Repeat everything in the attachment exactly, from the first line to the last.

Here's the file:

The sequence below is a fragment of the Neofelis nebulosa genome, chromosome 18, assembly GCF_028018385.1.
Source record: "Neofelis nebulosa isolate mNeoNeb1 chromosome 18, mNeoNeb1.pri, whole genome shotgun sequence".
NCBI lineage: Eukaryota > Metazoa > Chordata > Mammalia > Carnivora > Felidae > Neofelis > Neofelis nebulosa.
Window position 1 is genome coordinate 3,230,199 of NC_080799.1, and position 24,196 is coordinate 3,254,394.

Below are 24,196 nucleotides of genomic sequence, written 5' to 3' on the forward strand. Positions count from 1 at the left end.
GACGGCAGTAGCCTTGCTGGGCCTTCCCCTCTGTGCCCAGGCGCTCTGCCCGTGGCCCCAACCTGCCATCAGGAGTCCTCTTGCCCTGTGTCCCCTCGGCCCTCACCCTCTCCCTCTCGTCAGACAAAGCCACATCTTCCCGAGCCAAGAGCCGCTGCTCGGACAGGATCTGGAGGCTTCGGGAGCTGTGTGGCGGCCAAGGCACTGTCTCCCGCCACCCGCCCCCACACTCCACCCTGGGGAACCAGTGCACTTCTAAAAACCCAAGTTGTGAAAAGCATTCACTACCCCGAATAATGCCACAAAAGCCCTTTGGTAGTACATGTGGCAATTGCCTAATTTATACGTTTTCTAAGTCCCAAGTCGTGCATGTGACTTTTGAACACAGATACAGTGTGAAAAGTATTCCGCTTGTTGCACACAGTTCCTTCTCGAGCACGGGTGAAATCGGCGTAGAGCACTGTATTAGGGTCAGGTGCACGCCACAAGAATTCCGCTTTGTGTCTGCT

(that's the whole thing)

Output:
The sequence below is a fragment of the Neofelis nebulosa genome, chromosome 18, assembly GCF_028018385.1.
Source record: "Neofelis nebulosa isolate mNeoNeb1 chromosome 18, mNeoNeb1.pri, whole genome shotgun sequence".
NCBI lineage: Eukaryota > Metazoa > Chordata > Mammalia > Carnivora > Felidae > Neofelis > Neofelis nebulosa.
Window position 1 is genome coordinate 3,230,199 of NC_080799.1, and position 24,196 is coordinate 3,254,394.

Below are 24,196 nucleotides of genomic sequence, written 5' to 3' on the forward strand. Positions count from 1 at the left end.
GACGGCAGTAGCCTTGCTGGGCCTTCCCCTCTGTGCCCAGGCGCTCTGCCCGTGGCCCCAACCTGCCATCAGGAGTCCTCTTGCCCTGTGTCCCCTCGGCCCTCACCCTCTCCCTCTCGTCAGACAAAGCCACATCTTCCCGAGCCAAGAGCCGCTGCTCGGACAGGATCTGGAGGCTTCGGGAGCTGTGTGGCGGCCAAGGCACTGTCTCCCGCCACCCGCCCCCACACTCCACCCTGGGGAACCAGTGCACTTCTAAAAACCCAAGTTGTGAAAAGCATTCACTACCCCGAATAATGCCACAAAAGCCCTTTGGTAGTACATGTGGCAATTGCCTAATTTATACGTTTTCTAAGTCCCAAGTCGTGCATGTGACTTTTGAACACAGATACAGTGTGAAAAGTATTCCGCTTGTTGCACACAGTTCCTTCTCGAGCACGGGTGAAATCGGCGTAGAGCACTGTATTAGGGTCAGGTGCACGCCACAAGAATTCCGCTTTGTGTCTGCT